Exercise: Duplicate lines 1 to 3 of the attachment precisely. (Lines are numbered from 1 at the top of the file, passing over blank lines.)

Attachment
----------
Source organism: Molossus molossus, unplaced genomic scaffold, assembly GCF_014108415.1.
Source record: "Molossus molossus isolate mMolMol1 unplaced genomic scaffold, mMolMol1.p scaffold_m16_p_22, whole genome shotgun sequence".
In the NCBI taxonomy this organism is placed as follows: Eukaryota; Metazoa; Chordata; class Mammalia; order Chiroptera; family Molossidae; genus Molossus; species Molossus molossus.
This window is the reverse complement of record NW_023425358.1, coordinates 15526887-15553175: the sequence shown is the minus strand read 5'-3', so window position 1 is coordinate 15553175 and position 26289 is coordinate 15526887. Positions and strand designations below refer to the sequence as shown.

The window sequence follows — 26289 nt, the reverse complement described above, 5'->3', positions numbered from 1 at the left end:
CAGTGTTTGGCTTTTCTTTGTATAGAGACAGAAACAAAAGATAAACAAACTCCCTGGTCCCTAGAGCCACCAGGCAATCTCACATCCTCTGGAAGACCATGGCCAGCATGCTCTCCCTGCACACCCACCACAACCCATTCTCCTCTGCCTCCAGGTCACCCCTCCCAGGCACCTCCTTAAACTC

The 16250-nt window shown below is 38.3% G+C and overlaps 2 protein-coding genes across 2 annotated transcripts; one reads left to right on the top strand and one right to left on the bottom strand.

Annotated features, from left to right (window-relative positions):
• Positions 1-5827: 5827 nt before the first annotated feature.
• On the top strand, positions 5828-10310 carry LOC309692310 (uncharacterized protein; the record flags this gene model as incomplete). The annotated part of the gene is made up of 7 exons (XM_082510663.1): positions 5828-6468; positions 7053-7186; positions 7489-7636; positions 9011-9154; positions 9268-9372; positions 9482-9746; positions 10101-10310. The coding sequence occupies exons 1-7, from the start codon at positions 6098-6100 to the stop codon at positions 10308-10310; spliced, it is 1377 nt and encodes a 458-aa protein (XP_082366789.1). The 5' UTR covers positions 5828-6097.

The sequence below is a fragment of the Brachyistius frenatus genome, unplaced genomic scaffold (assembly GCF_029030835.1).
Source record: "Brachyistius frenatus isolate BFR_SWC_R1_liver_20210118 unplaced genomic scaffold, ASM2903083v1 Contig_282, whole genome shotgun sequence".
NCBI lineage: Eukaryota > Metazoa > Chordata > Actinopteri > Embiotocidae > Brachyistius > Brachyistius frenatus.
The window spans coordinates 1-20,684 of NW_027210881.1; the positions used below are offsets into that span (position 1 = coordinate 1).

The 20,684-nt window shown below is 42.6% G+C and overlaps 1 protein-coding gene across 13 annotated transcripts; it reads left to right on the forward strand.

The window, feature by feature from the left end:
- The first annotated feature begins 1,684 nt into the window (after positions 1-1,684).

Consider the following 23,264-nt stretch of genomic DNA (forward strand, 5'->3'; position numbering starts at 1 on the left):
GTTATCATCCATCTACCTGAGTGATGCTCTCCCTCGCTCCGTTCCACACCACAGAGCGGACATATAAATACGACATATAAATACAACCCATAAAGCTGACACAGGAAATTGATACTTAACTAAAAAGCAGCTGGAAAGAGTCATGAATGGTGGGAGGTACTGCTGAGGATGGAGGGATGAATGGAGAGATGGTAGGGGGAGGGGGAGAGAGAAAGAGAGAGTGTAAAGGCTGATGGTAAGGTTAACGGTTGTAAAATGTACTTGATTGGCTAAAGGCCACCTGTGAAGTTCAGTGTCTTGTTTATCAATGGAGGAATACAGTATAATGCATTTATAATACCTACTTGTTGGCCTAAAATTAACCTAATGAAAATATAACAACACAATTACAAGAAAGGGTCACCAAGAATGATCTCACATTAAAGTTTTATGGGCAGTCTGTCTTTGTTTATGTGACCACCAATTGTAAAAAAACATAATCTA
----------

Source organism: Molossus molossus, unplaced genomic scaffold, assembly GCF_014108415.1.
Source record: "Molossus molossus isolate mMolMol1 unplaced genomic scaffold, mMolMol1.p scaffold_m16_p_22, whole genome shotgun sequence".
In the NCBI taxonomy this organism is placed as follows: Eukaryota; Metazoa; Chordata; class Mammalia; order Chiroptera; family Molossidae; genus Molossus; species Molossus molossus.